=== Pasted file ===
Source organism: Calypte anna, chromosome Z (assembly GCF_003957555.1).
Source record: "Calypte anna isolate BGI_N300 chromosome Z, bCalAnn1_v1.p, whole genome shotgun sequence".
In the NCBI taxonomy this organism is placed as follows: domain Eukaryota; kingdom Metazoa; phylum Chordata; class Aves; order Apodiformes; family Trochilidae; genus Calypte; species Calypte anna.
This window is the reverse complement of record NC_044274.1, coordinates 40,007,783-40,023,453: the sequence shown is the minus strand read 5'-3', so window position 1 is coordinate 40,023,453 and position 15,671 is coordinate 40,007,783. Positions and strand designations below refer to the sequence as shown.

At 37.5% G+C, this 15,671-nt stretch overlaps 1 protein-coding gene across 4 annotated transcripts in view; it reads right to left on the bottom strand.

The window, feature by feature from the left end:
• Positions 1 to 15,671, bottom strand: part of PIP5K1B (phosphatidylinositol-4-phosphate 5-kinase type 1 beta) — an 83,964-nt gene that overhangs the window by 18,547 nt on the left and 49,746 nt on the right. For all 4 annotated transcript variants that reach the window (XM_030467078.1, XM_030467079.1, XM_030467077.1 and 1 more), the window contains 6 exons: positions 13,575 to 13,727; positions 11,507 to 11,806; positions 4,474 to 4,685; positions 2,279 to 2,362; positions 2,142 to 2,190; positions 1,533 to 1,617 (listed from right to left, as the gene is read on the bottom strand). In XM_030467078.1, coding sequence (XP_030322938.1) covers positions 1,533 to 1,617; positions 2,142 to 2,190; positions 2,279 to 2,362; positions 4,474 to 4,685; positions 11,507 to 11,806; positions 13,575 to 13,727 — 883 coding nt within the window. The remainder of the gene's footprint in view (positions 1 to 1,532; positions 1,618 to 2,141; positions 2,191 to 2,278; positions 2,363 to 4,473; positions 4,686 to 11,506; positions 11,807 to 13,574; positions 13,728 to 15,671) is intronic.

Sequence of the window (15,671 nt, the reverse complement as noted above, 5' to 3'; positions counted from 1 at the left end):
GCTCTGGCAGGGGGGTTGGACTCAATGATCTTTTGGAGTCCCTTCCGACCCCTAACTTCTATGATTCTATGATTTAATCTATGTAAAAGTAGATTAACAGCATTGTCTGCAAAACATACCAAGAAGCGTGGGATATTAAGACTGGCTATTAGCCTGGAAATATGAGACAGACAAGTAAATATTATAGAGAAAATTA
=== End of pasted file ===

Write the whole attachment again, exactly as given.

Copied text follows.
Source organism: Calypte anna, chromosome Z (assembly GCF_003957555.1).
Source record: "Calypte anna isolate BGI_N300 chromosome Z, bCalAnn1_v1.p, whole genome shotgun sequence".
In the NCBI taxonomy this organism is placed as follows: domain Eukaryota; kingdom Metazoa; phylum Chordata; class Aves; order Apodiformes; family Trochilidae; genus Calypte; species Calypte anna.
This window is the reverse complement of record NC_044274.1, coordinates 40,007,783-40,023,453: the sequence shown is the minus strand read 5'-3', so window position 1 is coordinate 40,023,453 and position 15,671 is coordinate 40,007,783. Positions and strand designations below refer to the sequence as shown.

At 37.5% G+C, this 15,671-nt stretch overlaps 1 protein-coding gene across 4 annotated transcripts in view; it reads right to left on the bottom strand.

The window, feature by feature from the left end:
• Positions 1 to 15,671, bottom strand: part of PIP5K1B (phosphatidylinositol-4-phosphate 5-kinase type 1 beta) — an 83,964-nt gene that overhangs the window by 18,547 nt on the left and 49,746 nt on the right. For all 4 annotated transcript variants that reach the window (XM_030467078.1, XM_030467079.1, XM_030467077.1 and 1 more), the window contains 6 exons: positions 13,575 to 13,727; positions 11,507 to 11,806; positions 4,474 to 4,685; positions 2,279 to 2,362; positions 2,142 to 2,190; positions 1,533 to 1,617 (listed from right to left, as the gene is read on the bottom strand). In XM_030467078.1, coding sequence (XP_030322938.1) covers positions 1,533 to 1,617; positions 2,142 to 2,190; positions 2,279 to 2,362; positions 4,474 to 4,685; positions 11,507 to 11,806; positions 13,575 to 13,727 — 883 coding nt within the window. The remainder of the gene's footprint in view (positions 1 to 1,532; positions 1,618 to 2,141; positions 2,191 to 2,278; positions 2,363 to 4,473; positions 4,686 to 11,506; positions 11,807 to 13,574; positions 13,728 to 15,671) is intronic.

Sequence of the window (15,671 nt, the reverse complement as noted above, 5' to 3'; positions counted from 1 at the left end):
GCTCTGGCAGGGGGGTTGGACTCAATGATCTTTTGGAGTCCCTTCCGACCCCTAACTTCTATGATTCTATGATTTAATCTATGTAAAAGTAGATTAACAGCATTGTCTGCAAAACATACCAAGAAGCGTGGGATATTAAGACTGGCTATTAGCCTGGAAATATGAGACAGACAAGTAAATATTATAGAGAAAATTA